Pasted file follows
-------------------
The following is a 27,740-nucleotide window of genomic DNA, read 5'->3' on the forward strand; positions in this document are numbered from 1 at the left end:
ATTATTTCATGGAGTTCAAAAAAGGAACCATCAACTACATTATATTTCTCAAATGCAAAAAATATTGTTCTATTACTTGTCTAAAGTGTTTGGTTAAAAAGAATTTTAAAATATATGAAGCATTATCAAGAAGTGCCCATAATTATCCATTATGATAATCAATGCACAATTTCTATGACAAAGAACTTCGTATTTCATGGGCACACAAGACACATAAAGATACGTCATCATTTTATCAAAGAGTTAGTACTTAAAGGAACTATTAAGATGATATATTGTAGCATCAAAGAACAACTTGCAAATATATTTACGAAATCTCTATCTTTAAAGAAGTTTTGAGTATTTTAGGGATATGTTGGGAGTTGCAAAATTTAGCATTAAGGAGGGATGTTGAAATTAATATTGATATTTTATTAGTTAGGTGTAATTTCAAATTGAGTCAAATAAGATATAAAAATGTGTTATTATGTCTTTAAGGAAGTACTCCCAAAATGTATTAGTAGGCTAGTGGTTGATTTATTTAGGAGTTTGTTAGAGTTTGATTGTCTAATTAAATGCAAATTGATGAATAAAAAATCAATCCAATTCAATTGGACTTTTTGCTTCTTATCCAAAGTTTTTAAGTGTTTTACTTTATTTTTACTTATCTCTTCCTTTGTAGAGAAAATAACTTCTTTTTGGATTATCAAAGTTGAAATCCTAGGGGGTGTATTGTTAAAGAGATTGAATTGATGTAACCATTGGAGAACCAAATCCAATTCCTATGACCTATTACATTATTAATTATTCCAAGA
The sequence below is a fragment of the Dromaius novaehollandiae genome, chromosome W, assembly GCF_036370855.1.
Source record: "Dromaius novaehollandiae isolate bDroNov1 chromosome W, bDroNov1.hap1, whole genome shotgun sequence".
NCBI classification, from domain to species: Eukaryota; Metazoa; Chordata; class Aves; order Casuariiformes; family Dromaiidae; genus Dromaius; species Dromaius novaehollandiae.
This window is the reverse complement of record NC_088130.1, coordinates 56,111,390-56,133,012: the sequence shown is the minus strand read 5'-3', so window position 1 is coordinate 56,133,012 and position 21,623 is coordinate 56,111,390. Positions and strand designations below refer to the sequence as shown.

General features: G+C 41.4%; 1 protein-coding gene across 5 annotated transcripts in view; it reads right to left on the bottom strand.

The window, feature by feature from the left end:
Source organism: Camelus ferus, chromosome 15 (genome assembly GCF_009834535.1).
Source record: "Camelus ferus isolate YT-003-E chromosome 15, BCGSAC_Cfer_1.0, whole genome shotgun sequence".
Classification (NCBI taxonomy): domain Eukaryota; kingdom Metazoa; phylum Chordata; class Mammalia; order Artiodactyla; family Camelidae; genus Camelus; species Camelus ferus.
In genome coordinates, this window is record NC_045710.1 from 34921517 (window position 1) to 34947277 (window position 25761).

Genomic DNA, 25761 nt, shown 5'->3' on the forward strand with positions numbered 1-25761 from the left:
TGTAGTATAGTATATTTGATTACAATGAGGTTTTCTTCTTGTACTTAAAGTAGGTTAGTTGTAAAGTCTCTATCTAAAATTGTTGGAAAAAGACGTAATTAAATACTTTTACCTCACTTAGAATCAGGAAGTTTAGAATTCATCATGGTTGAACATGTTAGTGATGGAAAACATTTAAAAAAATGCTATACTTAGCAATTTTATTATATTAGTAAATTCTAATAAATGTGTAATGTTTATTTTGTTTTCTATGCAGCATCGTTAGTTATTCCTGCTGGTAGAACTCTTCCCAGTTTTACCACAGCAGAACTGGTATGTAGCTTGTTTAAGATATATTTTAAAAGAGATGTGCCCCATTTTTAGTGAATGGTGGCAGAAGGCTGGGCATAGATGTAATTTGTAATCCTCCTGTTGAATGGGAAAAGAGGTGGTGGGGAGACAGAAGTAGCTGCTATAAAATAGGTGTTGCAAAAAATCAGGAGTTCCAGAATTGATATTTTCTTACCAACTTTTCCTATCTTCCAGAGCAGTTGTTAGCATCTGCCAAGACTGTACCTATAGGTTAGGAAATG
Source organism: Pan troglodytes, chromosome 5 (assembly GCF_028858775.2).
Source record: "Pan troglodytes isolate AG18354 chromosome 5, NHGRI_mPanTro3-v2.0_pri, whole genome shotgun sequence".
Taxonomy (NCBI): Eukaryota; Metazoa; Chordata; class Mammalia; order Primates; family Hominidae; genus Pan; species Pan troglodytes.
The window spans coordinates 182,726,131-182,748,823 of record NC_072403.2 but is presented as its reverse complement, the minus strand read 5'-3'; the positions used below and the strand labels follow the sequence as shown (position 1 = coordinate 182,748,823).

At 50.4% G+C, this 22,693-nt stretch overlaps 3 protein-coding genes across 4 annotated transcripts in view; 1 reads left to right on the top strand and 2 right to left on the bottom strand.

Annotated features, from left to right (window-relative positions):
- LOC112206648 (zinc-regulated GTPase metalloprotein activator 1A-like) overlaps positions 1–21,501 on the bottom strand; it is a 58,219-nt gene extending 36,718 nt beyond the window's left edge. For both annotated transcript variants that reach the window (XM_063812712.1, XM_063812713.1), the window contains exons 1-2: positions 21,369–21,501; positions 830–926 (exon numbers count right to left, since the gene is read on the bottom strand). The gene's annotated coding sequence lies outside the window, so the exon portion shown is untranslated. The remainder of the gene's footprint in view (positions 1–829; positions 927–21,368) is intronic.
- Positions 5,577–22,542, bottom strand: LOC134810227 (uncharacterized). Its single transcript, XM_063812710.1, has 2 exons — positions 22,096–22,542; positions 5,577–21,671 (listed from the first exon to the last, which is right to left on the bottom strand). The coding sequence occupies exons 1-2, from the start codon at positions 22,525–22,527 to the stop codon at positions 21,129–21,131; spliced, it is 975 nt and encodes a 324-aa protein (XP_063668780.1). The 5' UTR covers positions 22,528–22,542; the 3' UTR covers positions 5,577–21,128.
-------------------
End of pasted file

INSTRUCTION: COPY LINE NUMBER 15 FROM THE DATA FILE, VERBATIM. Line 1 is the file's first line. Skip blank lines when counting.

Source organism: Pan troglodytes, chromosome 5 (assembly GCF_028858775.2).